The eightnode hexahedron element is used in the model. The fluid grids are defined as ALE with the material of NULL. The water’s EOS (equation of state) is Gruneisen and the air’s EOS is Linearpolynomial. The solid grids are defined as Lagrangian and the material of the projectile is common structural steel. The projectile was in the air at the initial time. Cause of the symmetry of the model, the waterentry model can be simplified as a quarter models in order to reduce the work of computation. The numerical simulation model is as illustrated in Fig. 1.
The profiles are defined as symmetry planes and the rest of surfaces are defined as nonereflect boundaries in order to simulate the unlimitedsurroundings. Using level set method to tracking the interface of water and air and using operator splitting method to solve the fluid solid coupling problem.
Set the hemisphericalnosed heavy projectile’s diameter is 40 cm, height is 120 cm and weight is 171 kg, with an initial velocity of 200 m/s from a height of 0.1 m above the liquid surface, then the cavity formed during the water entry simulated numerically are shown as Fig. 2 and the curve of the projectile’s acceleration, which represents the impact load, with time is shown as Fig. 3.
Fig. 1. Model of projectile’s waterentry vertically
Fig. 2. Cavity formed during the water entry
Fig. 3. Projectile’s acceleration curve during water entry
During the water entry, the surface water surrounds the cavity is uplifted. A spindly huge cavity formed behind the projectile’s nose.
The projectile’s acceleration is relatively high during the water impact, and then the projectile’s acceleration maintains a relatively stable value after the impact cause that the penetration velocity maintains a relatively stable value during the short time.
3. Contrasting analytical and numerical results
During the water impact, the projectile’s velocity can be considered as a constant, May A. considers the cavity formed during early water entry can be approximated as a parabola except the area near the projectile’s nose. Theoretical predictions and experimental measurements predicted that the shape of the cavity can be expressed as below [13]:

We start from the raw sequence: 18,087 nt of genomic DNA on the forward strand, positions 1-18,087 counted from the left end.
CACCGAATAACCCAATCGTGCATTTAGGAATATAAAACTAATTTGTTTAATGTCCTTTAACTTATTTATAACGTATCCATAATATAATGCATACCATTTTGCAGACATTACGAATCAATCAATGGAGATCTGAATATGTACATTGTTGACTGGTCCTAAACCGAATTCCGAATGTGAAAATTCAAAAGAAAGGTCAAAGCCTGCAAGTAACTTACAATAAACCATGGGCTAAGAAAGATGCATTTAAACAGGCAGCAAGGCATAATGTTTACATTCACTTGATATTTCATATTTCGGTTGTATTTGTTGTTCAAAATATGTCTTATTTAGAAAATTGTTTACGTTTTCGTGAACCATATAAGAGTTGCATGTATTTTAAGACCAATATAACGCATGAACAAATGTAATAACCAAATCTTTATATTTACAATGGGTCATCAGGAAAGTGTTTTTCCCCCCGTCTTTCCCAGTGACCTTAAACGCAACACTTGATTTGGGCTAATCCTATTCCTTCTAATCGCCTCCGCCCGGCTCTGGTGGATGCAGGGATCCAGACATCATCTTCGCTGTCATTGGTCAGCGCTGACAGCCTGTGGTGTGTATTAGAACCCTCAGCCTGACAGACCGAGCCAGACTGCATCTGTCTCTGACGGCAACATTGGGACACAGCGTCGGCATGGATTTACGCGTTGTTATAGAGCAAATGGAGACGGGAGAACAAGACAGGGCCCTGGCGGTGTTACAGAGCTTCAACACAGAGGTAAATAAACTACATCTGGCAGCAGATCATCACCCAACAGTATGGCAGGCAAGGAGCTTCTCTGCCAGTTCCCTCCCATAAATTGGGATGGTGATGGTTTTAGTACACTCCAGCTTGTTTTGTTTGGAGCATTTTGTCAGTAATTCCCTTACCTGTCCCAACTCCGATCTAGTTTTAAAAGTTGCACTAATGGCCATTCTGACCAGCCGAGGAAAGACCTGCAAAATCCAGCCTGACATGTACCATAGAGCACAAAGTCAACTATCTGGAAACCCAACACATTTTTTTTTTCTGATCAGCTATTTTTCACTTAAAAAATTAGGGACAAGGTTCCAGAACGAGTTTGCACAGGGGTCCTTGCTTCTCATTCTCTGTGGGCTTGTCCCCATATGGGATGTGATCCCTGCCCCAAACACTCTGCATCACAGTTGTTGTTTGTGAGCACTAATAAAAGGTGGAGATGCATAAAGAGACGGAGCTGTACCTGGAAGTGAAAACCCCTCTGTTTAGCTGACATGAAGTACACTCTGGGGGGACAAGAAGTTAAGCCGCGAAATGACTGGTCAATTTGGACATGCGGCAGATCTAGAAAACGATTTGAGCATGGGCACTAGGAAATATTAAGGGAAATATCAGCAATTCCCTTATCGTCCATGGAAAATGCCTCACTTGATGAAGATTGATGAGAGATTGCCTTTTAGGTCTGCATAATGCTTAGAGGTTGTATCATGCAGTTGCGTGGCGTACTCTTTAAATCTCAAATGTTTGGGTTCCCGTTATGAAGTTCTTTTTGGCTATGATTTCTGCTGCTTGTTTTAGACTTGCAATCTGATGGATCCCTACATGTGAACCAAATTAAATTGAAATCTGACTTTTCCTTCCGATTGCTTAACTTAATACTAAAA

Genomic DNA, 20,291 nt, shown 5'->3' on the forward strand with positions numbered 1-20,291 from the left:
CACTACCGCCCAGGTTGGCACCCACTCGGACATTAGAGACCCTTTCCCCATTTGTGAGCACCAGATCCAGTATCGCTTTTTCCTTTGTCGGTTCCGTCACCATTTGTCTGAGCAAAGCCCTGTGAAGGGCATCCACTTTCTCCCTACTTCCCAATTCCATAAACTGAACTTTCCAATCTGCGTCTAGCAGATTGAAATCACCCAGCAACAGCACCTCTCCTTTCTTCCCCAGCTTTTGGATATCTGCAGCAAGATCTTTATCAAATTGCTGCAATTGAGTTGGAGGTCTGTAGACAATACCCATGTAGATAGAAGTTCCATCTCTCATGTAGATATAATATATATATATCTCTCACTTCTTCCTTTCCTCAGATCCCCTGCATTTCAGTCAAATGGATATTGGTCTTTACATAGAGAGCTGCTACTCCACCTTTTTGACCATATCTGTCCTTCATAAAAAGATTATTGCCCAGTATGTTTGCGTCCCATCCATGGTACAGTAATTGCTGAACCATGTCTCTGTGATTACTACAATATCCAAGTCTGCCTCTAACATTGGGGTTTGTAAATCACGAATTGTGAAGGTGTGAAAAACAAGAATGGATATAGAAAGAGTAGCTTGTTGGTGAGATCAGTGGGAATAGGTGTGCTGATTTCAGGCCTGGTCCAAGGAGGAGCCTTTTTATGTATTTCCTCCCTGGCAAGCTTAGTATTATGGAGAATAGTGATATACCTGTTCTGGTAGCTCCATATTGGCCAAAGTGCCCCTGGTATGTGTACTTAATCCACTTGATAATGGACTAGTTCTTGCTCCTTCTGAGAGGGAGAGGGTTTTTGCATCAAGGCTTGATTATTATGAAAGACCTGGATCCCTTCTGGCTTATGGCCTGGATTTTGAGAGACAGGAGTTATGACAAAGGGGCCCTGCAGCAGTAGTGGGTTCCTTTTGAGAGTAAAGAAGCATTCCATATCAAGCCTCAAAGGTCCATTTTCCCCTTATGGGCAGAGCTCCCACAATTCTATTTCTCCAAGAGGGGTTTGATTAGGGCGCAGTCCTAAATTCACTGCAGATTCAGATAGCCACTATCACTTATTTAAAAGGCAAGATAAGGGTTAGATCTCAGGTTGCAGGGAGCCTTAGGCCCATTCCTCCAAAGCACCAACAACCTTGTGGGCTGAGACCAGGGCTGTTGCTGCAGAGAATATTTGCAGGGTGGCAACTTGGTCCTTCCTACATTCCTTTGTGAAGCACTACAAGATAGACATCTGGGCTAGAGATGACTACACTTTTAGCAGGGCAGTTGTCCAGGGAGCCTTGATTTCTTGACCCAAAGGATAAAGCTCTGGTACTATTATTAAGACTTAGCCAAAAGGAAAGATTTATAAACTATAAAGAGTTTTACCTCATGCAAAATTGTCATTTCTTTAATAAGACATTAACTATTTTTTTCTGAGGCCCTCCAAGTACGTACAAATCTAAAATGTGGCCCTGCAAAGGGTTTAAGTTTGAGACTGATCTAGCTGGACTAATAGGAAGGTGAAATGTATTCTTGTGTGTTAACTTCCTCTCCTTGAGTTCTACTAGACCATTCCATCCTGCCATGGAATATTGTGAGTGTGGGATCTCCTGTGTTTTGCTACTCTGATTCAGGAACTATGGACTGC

where ${d}_{b}$ is the projectile’s diameter, ${C}_{d}$ is the drag coefficient of a cavitation vehicle, for spheres, the correlation of the drag coefficient shows that there are ranges classified by velocity, roughly “subsonic” up to $M=$ 0.5, ${C}_{d}=$ 0.384 [4].
In order to keep the projectile’s velocity stable during water impact, here set the projectile’s weight as 740 kg. Comparisons of the cavity formed during water entry by the heavy projectile are shown as Fig. 4, which showed that numerical results have a good agreement with the analytical results, then the validity of the simulation model is verified.
Fig. 4. Comparisons of the cavities formed during the water entry
4. Influence of changing two parameters on the impact load
From the investigation above, it can be concluded that the maximum value of projectile’s load appears during the early stage (within 0.2 ms after touching the water surface) of water entry. This paper also numerically calculated the acceleration curve during water entry of the projectile with impact velocities of 240 m/s, 280 m/s and 320 m/s, and the comparison of the acceleration curve are shown as Fig. 5, the comparison of the peak acceleration under different impact velocity is as Table 1.
Table 1. Different impact velocities and corresponding peak acceleration
${v}_{0}$ (m/s)

${a}_{max}$ (10^{4}^{}m/s^{2})

${a}_{max}/{v}_{0}^{2}$ (m^{1})

200

2.07

0.52

240

3.04

0.53

280

4.11

0.52

320

5.13

0.50

It can be concluded that the maximum value of the projectile’s acceleration is roughly proportional to the square of the impact velocity.